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Too Enjoyable to Be Literature What a wonderful short piece! It’s only four paragraphs long (one of which is a block quotation), but it so aptly expresses a reader’s joy of recognizing and appreciating a literary work.  That literary work is Tender is the Night by F. Scott Fitzgerald. And Helen Garner has the same […]

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book review

“Finding Me” by Viola Davis

The book is not so much a triumphant tale of overcoming adversity as a howl of fury at the injustice of it all. —the Guardian In this candid memoir Viola Davis details her journey from desperate childhood poverty in Central Falls, Rhode Island, to becoming one of the finest actors working today. “I learned from

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queer indie and self-published books to read during pride month The indie and self-published community offers a great range of identities and diversification that you often can’t find in traditionally published books, but because of people’s prejudice against these books, or because of their laziness in trying to find them, indie books often go unnoticed.

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Book covers: Friendaholic by Elizabeth Day; On Friendship by Alexander Nehamas; The Friend Who Got Away, edited by Jenny Offill and Elissa Schappel; The Girls from Ames by Jeffrey Zaslow; Truth & Beauty by Ann Patchett; Old Friend from Far Away by Natalie Goldberg; The Persian Pickle Club by Sandra Dallas

6 Degrees: Many Forms of Friendship

This month we start with Elizabeth Day’s exploration of friendship, Friendaholic. Here’s part of the Goodreads description of the book: “ As a society, there is a tendency to elevate romantic love. But what about friendships? Aren’t they just as – if not more – important? So why is it hard to find the right

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6 Mid-Life Memoirs of Transformative Years “6 Life-Changing Memoirs” “What would it take for you to transform your life? Could you do it in the span of a year or two? Spurred on by loss, career changes, new hobbies — or even a global pandemic — what if your life could become something new? In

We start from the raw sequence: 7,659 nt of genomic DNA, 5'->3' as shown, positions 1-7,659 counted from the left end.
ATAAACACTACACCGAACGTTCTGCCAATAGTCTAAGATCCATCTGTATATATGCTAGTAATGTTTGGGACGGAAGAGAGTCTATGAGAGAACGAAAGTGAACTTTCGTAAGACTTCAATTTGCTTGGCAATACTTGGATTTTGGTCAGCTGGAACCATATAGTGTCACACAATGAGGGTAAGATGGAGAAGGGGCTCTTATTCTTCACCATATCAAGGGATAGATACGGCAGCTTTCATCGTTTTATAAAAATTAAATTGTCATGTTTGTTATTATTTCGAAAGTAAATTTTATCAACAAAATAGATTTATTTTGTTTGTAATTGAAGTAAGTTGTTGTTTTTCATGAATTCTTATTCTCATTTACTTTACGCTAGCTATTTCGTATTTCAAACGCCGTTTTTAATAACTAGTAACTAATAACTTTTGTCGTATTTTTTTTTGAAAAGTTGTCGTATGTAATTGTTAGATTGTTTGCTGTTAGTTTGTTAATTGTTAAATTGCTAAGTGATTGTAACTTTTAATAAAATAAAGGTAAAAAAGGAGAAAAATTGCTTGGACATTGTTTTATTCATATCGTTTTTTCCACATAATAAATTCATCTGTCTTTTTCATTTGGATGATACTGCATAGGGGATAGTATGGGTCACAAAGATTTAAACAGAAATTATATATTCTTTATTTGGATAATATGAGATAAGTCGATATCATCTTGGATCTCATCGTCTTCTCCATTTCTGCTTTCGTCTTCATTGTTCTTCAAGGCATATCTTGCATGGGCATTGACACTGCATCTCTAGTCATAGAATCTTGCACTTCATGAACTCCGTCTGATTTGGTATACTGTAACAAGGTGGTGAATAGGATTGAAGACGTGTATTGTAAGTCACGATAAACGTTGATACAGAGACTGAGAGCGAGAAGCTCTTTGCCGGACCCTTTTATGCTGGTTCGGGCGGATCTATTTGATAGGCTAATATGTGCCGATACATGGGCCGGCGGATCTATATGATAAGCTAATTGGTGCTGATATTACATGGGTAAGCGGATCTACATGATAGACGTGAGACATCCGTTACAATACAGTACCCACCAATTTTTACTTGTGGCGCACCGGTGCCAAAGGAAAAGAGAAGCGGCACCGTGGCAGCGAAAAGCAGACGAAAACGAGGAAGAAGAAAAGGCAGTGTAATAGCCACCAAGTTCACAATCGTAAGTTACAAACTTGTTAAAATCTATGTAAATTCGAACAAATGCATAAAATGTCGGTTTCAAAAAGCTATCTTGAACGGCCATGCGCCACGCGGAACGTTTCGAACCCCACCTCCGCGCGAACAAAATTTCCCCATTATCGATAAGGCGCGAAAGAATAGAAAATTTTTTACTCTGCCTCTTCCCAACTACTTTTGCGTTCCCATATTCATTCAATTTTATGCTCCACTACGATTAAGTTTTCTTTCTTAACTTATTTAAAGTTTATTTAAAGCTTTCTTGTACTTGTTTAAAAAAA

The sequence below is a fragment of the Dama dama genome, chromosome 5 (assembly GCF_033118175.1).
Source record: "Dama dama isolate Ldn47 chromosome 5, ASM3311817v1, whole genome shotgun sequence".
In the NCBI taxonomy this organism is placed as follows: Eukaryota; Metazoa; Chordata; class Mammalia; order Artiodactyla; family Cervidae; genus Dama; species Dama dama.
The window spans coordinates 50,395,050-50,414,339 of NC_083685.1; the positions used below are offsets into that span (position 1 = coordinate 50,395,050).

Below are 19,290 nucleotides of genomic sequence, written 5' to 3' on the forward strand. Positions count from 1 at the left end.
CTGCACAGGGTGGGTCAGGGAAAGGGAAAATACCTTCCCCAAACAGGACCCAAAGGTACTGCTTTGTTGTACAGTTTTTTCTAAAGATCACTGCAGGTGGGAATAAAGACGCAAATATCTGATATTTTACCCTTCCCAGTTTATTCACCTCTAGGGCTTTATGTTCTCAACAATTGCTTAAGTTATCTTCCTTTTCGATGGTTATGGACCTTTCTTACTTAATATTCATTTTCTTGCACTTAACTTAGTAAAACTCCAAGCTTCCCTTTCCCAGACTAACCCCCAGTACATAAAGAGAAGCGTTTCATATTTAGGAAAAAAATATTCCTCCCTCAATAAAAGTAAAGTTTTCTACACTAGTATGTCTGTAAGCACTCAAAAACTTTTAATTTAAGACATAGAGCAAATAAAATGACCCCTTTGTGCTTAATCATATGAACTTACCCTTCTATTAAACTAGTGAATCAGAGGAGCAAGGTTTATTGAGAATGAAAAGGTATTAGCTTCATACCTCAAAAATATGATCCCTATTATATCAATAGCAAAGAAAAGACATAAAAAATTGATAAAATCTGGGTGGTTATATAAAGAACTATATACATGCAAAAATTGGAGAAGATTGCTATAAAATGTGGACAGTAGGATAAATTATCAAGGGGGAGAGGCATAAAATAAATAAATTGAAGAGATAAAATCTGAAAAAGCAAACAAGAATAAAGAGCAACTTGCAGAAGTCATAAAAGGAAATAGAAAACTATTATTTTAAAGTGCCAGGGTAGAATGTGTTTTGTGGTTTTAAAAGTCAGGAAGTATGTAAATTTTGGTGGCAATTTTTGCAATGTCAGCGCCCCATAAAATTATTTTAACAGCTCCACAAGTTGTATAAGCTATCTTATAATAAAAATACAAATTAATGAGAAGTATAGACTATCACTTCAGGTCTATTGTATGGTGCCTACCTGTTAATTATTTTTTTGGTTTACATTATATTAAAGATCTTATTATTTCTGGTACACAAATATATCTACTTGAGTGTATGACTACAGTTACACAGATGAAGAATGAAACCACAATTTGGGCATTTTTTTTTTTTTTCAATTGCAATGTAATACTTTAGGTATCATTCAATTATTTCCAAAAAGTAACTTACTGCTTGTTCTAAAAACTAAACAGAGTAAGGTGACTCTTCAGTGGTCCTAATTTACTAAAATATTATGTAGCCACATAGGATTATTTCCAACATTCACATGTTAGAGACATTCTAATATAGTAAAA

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Learning How to Read Slowly Laura Sackton, a self-proclaimed fast reader, explains her reasons for learning “about how to shift some of my bookish energy toward slower, more deliberate reading” because, she writes, “there are some books that are better when read slowly.” I couldn’t agree more. And I was especially intrigued by her realization

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Magda Szabó and the Cost of Censorship “The Hungarian writer’s fiction examines how silence—politically enforced or self-imposed—can warp and disfigure a life.” Charlie Lee profiles Magda Szabó, whose life under Hungary’s repressive political regime “was an experience that seeded her fascination with the cost of silence in all its forms—politically enforced, self-imposed—as well as her

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Two sides to a story: why feminist retellings are filling our bookshelves “From Nineteen Eighty-Four’s Julia to Shakespeare’s Rosaline, the trend for a new perspective on a familiar tale is continuing apace. Authors and publishers explain what old stories tell us about today” Writers talk about an important topic. Giving a voice to people who

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Historic photo: black and white image of a crowd of women suffragettes dressed in white marching on a city street lined by men in dark suits.

5 Memoirs to Read for International Women’s Day

(Feature Image: From the [U.S.] National Archives catalog; National Archives Identifier: 593556) Related Post: Here are memoirs by five strong women with whom to celebrate. The Dance of the Dissident Daughter by Sue Monk Kidd Sue Monk Kidd was an established Christian inspirational writer when an incident involving her teenage daughter called her to question

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What Do 10 Years of the New York Times Young Adult Bestseller Lists Say about YA? Because I don’t read a lot of YA literature, I tend not to report on it very often. Here Kelly Jensen, who has been writing about the YA book world for more than 15 years, examines whether the demographics

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